This is a Guest Post submitted to Fangs for the Fantasy
I'd like to thank Fangs for the Fantasy for having us.
Despite such lights as Mary Shelley, Shirley Jackson, Joyce Carol Oates, Tanith Lee and Suzy Mackee Charnas, and editors like Ellen Datlow, horror is perceived as a male field. There's even a Women in Horror month, February. But it's still generally accepted that women aren't as scary as the men.
I asked the founding members of the Literary Underworld, ( ) an independent author consortium, to talk about their experiences writing horror while female.
The three of us, Sara Harvey, Elizabeth Donald and myself, Angelia Sparrow, all write dark fantasy or horror. Yet, all three of us are consistently relegated to romance panels at conventions. Sara and I usually get the steampunk ones, but I'm always on the 11 PM sex panel, because I write erotic horror. Elizabeth may have a zombie or vampire panel and Sara probably has a costuming one, but we almost always get at least one romance panel.
I write mostly GLBT, heavy on the paranormal and erotic horror. My gay Christmas werewolves may be peaceable pups, just wanting to be left alone and enjoy their short story series, but my post-millennialist vampires in Power in the Blood aren't averse to forcible conversions to bring about the Second Coming and their antagonists aren't shy about filling a megachurch knee-deep in blood to make sure it doesn't happen.
My first experience with the general attitude that men write horror, women write sexy vampires came at Hypericon. I stopped Brian Keene and Bryan Smith, two writers I read, who were working for a press I was researching to ask some questions. I said I had written a horror novel, with about as much sex as Smith usually had, and was interested in knowing some basic stuff about the publisher. The first words out of Keene's mouth (Smith's very quiet) were “Are you sure it doesn't need to go to the romance imprint?” I looked at them and said “Let me give you two words: buzzsaw penis. The main character's reverse Prince Albert piercing turns into a buzzsaw threaded on a spindle of flesh.” They both flinched, nodded and said, “Yeah, horror.”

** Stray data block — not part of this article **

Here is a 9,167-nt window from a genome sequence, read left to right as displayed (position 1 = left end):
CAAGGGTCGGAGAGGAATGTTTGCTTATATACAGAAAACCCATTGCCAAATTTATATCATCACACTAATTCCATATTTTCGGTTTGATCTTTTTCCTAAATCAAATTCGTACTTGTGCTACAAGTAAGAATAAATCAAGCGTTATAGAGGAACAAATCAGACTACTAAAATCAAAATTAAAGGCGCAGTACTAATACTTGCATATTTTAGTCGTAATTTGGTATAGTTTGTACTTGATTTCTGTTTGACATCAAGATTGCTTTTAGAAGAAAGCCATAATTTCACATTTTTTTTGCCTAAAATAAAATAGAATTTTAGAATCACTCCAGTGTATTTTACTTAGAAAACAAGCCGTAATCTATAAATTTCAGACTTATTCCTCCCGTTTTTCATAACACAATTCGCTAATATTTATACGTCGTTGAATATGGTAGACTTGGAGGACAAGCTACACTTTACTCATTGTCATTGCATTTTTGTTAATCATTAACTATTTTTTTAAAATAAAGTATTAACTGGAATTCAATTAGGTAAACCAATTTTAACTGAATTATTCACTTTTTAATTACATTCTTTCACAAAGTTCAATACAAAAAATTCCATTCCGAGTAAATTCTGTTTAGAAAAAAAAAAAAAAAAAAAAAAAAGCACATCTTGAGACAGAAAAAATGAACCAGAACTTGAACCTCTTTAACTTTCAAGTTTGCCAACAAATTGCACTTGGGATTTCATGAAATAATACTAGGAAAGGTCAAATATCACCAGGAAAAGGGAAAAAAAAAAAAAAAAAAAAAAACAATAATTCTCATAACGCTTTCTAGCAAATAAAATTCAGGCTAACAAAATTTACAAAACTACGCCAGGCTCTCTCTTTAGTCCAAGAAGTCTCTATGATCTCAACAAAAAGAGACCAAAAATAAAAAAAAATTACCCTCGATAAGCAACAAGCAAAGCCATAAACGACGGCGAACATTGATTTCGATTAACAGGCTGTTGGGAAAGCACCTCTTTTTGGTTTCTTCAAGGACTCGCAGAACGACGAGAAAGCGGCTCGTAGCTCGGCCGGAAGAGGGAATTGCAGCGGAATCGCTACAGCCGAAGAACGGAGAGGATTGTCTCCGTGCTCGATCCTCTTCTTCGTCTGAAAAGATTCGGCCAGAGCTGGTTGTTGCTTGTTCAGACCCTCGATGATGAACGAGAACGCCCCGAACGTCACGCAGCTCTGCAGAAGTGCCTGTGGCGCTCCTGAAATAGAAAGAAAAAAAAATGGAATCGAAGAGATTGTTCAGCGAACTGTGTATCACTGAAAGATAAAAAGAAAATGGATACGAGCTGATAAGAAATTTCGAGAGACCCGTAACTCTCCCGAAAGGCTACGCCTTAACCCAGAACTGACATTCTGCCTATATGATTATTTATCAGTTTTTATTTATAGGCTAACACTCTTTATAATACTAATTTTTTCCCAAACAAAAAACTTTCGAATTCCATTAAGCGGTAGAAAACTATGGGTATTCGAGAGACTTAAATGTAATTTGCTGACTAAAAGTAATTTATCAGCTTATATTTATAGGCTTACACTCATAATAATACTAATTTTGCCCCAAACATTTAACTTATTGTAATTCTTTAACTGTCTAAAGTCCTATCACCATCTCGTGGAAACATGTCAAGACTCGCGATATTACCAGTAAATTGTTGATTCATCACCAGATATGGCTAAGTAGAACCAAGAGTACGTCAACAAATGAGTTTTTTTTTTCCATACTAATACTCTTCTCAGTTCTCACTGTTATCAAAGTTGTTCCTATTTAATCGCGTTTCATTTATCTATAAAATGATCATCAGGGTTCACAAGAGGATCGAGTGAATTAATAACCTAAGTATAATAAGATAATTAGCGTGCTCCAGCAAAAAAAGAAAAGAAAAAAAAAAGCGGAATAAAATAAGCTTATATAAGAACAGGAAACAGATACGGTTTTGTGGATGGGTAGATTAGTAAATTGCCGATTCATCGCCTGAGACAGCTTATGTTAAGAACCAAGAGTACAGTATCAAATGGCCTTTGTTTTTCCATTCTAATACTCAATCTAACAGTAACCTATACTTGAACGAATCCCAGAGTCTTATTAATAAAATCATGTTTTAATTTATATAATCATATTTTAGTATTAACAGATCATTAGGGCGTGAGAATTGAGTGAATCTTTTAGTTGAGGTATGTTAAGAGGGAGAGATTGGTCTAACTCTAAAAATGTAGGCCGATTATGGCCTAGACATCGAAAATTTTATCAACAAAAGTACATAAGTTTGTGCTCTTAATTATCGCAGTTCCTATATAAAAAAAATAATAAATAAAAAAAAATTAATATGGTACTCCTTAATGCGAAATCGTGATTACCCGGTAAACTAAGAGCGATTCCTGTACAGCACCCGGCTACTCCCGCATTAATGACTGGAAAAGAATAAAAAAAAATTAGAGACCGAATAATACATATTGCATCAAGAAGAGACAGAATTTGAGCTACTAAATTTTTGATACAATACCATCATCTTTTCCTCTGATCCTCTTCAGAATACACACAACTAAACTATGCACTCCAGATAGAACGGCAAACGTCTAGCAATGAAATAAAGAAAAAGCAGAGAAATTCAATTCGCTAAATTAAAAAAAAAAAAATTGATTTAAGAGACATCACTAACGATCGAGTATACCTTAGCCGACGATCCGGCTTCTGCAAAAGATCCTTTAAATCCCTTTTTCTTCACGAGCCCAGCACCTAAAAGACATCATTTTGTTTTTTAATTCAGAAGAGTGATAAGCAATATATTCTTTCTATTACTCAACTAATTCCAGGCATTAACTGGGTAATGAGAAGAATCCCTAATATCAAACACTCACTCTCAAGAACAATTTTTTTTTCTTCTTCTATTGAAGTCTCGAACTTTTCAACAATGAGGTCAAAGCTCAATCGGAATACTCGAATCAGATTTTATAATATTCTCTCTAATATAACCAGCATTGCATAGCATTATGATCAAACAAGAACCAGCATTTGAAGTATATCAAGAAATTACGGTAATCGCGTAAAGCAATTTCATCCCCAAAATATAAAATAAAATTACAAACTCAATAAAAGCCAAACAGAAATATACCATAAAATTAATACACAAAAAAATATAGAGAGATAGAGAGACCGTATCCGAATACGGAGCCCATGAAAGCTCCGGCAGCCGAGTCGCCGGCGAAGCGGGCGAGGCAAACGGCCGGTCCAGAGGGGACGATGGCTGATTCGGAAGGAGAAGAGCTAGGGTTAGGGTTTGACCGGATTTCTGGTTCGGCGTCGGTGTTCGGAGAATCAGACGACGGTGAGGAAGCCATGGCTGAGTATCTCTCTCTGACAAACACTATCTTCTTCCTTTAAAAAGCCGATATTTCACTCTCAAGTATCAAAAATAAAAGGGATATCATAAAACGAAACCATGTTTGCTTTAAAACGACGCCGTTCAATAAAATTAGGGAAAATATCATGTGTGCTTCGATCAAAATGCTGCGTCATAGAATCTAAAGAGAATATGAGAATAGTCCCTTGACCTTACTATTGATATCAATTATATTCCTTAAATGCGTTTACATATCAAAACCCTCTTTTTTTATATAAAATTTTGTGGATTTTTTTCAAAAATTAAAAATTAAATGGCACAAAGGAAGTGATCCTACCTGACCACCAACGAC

In that instant, I felt proud of myself for making men who give me nightmares flinch, but I also felt deeply annoyed by having to prove myself and give away the biggest, baddest scene in order to do so.
But my single experience is nothing compared to what my friends have gone through in a systemic way.
I don’t necessarily consider myself a horror writer, per se. I do like a bit of the creepy stuff and in my Blood of Angels series from Apex Publications, I definitely took things to dark places.
Two things came out of this particular experience for me.
The first was that The Convent of the Pure was reviewed by Publisher’s Weekly this is a really awesome step for a small-press like Apex and a relatively new author like me. I was completely thrilled to be noticed by such a prestigious reviewer.
The review was overall positive. Although I wasn’t sure of the reviewer had actually read the book, all the way through, all 36,000 words of it. See, it’s a very dark fantasy that some might categorize as horror. There is a romantic relationship between the lead characters but sex never happens on the page, or anywhere in the book as one of the main characters is a ghost that haunts the other. I reiterate that NO SEX EVER HAPPENS IN THIS BOOK. It isn’t even the least bit sensual, flirtatious, or smutty.
The two protagonists are both women.
This led the Publisher’s Weekly reviewer to declare my book “fluffy lesbian erotica” right after calling it “gothic Steampunk.”
Did I mention at no time is there sex in this book? For crying out loud, there isn’t even KISSING. But it has lesbians and was written by a woman and therefore must be erotica, right?
Said review also felt the need to mention that “Readers who aren't put off by the cheesecake cover illustration of buff, busty Portia will appreciate the mix of heat, horror and humor.” So we had some fun with the cover, spoofing Penguin classics and pulp. Personally, I like it. It shows two strong women who happen to also be attractive and it illustrates a scene that happens in the book. AND no one’s ass or boobs are hanging out and no one has a tramp stamp.
For whatever reason, the other two books in the trilogy did not make it to the notice of Publisher’s Weekly so we’ll never know what they thought of those two, also very lacking in the sex department.
The joy of being recognized by Publisher’s Weekly was totally killed by my book being so idiotically dismissed as “fluffy” miscategorized as “erotica.” Someone really needs to read more smut, if they thought I was writing erotica here!
The second happened a few months later at a panel talking about writing horror. This relatively well-known horror author (he was no one I had ever heard of, but that doesn’t mean a whole lot since I don’t read widely in the genre) said that women were not as “effective” at writing horror as were men.
Mainly, in his opinion, because we womenfolk get too bogged down in emotions and details.
Now, I don’t know about you, but as a human being, I like to read books that are FILLED with emotions and details. Because otherwise I might as well read the dictionary or the phone book. Because that’s what books are for! I said to him, “But if there is no emotional impact, then why are we scared?”